France under pressure as growth stalls in Q2

France has reported annualised GDP growth of zero in the second quarter, raising concerns over the government’s ability to meet its financial targets.

The flat growth rate between April and June was below expectations of a 0.3% rise and down from a 0.9% increase in the first quarter of the year.

The figure was driven by a fall in household expenditure, which was down 0.7% from the first quarter.

A 3.1% rise in import growth seen in the first quarter was not sustained between April and June, with import growth contracting by 0.9% over that period.

Finance minister Francois Baroin told French radio the nation is still on course to meet its GDP and deficit reduction targets for the year. The government is forecasting a 2% growth rate for 2011 and intends to reduce France’s budget deficit, which was 7.1% last year, to 3% by 2013.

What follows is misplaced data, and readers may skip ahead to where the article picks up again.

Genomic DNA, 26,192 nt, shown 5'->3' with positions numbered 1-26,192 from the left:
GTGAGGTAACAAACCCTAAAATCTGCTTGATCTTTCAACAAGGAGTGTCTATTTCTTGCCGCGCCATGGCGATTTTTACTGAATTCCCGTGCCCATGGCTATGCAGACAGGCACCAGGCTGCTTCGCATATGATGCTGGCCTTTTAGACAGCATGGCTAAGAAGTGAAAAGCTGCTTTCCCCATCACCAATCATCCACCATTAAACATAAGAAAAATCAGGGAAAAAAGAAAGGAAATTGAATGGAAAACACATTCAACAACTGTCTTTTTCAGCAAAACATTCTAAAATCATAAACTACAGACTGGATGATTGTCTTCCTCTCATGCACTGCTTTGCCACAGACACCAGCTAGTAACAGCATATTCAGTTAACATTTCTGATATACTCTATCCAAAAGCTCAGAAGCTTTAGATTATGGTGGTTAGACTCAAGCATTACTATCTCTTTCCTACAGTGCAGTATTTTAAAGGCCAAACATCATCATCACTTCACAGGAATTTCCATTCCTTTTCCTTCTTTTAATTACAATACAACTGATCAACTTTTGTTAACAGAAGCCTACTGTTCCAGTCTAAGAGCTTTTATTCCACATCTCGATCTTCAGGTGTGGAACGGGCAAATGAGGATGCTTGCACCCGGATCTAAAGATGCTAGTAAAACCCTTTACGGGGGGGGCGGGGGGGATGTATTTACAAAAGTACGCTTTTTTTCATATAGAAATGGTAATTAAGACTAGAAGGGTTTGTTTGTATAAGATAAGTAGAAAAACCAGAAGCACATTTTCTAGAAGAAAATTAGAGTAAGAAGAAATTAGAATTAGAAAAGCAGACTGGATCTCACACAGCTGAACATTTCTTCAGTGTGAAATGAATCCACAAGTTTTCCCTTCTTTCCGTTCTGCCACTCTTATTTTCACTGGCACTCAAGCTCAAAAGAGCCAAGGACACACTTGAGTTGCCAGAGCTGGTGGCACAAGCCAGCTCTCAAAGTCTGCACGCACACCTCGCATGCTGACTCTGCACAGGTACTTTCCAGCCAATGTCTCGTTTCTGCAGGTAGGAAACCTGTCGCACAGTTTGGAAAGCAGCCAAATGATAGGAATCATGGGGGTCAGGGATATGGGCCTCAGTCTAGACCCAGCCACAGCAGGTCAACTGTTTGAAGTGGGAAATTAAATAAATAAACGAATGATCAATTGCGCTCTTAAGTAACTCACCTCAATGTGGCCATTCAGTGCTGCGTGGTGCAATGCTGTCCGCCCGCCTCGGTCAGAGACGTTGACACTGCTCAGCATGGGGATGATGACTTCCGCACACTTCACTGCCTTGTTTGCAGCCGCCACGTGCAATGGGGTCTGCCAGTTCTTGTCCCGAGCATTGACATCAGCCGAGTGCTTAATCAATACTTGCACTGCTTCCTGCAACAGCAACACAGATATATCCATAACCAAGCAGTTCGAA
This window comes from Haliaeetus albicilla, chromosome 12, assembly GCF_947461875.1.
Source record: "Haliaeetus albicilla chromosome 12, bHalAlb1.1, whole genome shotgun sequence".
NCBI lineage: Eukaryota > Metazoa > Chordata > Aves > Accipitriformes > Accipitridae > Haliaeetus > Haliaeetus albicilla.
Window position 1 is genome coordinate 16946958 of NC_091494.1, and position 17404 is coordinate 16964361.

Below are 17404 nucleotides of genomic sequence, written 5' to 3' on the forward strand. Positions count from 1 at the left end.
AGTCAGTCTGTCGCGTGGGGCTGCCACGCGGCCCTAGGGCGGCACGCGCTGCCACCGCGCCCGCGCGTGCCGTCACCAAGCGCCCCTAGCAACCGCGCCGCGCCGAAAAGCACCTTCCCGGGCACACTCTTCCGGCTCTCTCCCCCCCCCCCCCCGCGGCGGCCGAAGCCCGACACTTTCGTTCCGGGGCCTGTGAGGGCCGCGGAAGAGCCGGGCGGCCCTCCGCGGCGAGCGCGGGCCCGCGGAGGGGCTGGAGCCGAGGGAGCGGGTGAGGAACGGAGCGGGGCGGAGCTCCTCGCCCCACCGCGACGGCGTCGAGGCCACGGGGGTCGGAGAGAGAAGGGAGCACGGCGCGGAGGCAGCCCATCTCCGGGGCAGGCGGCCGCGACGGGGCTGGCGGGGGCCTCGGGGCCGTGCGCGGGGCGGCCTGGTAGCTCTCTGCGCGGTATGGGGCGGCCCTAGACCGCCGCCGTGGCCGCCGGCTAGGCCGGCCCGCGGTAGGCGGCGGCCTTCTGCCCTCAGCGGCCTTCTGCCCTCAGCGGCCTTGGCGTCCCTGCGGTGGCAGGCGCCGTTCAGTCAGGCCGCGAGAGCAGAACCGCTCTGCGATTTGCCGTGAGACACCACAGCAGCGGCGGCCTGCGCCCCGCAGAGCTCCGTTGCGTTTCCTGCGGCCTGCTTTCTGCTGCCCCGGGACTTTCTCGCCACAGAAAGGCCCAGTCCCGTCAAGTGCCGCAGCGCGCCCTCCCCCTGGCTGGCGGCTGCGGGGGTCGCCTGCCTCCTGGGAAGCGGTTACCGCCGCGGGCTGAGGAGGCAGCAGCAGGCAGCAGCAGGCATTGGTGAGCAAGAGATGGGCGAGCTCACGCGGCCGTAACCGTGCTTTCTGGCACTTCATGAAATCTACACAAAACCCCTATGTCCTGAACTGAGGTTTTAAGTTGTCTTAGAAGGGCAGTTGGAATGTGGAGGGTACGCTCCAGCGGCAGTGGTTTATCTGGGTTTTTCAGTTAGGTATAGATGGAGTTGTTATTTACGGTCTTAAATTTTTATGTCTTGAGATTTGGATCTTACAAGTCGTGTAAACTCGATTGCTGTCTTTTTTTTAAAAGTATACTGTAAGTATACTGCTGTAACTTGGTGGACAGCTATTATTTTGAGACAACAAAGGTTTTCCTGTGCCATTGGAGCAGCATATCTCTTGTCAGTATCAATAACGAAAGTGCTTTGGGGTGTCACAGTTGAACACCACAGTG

France has come into the firing line this week amid speculation it may be the next AAA sovereign to be downgraded – despite all three major ratings agencies affirming the stability of its rating.

“With the economy stagnating and elections coming up next spring, it will be extremely difficult to implement the aggressive austerity measures that are needed to convince markets the government finances are on a stable footing,” said Jessica McKeown, senior European economist at Capital Economics.

The figures prompted a weakening in the euro against the dollar, the single currency falling from $1.424 to $1.416.

The country’s banks have been notable sufferers, with shares in Société Générale having fallen by almost 20% over the course of the week and briefly losing the same amount in Wednesday’s trading alone.

 

This article first appeared in our sister publication Investment Week

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